Based on various disciplines, different approaches to the people will allow us to look at the following concepts: 1. The concept of public, which emphasizes the civic role and place of the museum. 2. The concept of audiences in plural sense from media studies to discuss the level of changed engagement to the issues related to the museums. 3. The concept of visitors directly familiar from the museum studies with its limitations and possibilities. 4. The concept of users, borrowed and expanded from the digital communication, but also highlighting the active role of the people in taking heritage to an active engagement level. 5. The concept of co-creators, inspired by participatory design research.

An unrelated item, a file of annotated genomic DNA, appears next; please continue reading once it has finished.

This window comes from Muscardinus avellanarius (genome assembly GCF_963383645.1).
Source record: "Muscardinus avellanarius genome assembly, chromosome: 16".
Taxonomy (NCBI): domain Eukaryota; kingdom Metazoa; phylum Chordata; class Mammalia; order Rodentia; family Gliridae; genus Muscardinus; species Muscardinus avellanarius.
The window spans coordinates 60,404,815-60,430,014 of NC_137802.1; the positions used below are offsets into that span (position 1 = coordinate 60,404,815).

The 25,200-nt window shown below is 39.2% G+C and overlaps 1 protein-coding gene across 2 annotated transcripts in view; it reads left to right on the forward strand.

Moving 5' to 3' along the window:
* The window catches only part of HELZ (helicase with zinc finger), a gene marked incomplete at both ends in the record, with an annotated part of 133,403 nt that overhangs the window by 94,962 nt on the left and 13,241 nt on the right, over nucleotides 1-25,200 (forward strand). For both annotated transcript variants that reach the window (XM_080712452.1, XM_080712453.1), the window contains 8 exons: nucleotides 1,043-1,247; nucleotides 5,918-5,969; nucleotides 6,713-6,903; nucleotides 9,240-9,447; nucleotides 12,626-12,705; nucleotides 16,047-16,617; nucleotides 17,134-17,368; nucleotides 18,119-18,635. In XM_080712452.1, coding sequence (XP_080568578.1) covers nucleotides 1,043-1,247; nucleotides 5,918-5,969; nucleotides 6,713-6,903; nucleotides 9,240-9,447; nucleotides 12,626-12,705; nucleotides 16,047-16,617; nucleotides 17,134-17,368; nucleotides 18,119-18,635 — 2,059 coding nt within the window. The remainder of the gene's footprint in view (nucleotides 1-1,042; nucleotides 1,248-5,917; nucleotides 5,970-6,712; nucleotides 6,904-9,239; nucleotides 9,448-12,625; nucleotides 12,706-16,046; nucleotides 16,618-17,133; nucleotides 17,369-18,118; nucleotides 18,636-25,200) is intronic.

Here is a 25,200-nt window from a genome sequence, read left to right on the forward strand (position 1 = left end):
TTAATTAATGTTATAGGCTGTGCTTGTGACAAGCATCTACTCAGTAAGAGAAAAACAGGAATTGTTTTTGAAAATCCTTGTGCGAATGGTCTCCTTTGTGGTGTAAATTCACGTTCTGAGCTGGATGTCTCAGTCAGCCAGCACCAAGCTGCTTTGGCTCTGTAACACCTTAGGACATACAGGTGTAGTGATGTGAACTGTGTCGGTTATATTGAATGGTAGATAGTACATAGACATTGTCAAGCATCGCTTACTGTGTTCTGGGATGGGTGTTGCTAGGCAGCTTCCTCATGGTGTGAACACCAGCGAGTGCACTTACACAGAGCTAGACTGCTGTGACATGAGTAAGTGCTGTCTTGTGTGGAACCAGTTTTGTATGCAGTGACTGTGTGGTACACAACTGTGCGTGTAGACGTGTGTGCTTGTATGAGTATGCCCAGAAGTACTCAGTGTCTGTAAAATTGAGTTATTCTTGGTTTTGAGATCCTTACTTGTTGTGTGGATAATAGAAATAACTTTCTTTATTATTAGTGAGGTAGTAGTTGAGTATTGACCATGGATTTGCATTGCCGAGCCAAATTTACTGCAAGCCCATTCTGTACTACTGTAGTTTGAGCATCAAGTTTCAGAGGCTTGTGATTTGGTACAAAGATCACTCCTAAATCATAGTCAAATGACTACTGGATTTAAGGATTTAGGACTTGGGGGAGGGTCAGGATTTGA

The presentation aims to highlight the differences in the paradigmatic approaches whether people are looked at potential public, audiences, visitors, users or co-creators as these words and labels play a role in institutional treatment and create borders between what is allowed and what not. At the same time, the discussion proposes some ideas as to how to move between the different concepts so that the repertoires of the museums could be enhanced from the discursive diversity.

Keywords: audiences, visitors, disciplinary borders, theoretical discussion, Discursive distinction

Research vs exhibitions? Challenges of producing permanent exhibitions as academic collaboration: the case of the Estonian National Museum